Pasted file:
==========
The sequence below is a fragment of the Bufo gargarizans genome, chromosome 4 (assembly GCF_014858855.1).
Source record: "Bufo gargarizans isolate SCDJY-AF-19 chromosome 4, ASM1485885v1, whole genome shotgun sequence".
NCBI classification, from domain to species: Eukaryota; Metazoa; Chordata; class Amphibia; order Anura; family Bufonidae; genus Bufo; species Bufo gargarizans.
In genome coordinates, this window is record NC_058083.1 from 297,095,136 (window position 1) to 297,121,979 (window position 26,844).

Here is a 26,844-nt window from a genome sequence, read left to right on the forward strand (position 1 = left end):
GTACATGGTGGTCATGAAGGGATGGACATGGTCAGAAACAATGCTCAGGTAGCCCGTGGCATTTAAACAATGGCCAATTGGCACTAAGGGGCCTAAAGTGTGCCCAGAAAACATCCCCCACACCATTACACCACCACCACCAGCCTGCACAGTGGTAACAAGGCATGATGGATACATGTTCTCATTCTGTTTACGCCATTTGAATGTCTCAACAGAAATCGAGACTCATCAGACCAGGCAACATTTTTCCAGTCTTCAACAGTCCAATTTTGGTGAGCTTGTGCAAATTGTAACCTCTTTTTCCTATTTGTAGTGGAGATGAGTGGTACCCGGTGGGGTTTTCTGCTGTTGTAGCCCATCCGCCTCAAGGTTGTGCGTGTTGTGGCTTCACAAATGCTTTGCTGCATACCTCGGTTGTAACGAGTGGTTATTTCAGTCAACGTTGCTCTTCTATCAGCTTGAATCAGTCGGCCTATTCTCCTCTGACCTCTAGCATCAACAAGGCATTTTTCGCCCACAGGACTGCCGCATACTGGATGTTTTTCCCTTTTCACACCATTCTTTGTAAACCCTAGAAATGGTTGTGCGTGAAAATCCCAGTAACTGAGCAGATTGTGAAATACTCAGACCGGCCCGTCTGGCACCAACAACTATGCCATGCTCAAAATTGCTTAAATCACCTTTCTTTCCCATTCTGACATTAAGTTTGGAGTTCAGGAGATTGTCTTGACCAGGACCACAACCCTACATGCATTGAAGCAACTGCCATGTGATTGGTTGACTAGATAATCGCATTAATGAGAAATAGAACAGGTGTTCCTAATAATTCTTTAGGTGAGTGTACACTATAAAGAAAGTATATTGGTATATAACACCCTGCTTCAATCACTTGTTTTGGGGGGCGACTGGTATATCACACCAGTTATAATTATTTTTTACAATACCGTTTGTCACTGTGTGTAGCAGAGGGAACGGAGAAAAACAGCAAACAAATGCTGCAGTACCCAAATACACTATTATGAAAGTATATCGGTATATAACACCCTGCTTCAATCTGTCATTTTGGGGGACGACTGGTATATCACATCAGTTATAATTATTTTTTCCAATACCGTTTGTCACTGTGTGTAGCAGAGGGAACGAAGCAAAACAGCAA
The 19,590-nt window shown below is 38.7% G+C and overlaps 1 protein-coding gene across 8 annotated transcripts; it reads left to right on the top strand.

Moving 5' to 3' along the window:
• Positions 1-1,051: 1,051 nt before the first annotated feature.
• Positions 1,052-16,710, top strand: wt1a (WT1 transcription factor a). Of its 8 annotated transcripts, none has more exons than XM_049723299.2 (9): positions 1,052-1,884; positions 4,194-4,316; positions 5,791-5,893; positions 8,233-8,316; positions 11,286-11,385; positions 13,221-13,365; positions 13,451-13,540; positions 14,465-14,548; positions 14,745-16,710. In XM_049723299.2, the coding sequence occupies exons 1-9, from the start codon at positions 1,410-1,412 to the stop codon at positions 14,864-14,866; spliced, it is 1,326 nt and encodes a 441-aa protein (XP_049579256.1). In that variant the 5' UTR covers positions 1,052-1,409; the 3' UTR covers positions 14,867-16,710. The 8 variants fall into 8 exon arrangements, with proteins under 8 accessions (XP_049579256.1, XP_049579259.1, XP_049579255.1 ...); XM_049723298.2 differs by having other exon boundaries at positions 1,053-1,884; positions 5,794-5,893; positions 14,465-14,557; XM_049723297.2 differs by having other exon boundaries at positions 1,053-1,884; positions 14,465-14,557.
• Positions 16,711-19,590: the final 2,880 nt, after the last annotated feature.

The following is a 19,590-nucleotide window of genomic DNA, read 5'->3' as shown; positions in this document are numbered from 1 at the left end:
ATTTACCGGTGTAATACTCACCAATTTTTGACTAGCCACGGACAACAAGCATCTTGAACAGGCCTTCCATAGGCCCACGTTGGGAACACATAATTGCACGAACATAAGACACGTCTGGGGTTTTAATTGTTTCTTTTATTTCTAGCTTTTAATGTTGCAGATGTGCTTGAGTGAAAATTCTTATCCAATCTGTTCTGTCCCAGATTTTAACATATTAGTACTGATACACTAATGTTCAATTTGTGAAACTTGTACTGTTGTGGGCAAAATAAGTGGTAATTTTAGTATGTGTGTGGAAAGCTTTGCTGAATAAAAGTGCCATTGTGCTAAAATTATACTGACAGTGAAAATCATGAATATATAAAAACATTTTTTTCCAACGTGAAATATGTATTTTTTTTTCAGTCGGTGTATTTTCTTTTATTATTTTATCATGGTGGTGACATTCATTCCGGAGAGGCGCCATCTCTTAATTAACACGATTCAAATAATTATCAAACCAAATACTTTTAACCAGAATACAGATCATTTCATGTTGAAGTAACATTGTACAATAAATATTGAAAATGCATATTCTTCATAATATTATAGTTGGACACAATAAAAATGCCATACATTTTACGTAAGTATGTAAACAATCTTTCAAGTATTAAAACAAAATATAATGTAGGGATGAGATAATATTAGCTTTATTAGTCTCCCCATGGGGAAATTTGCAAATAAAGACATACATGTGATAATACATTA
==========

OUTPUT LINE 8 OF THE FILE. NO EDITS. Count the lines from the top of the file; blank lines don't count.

Moving 5' to 3' along the window: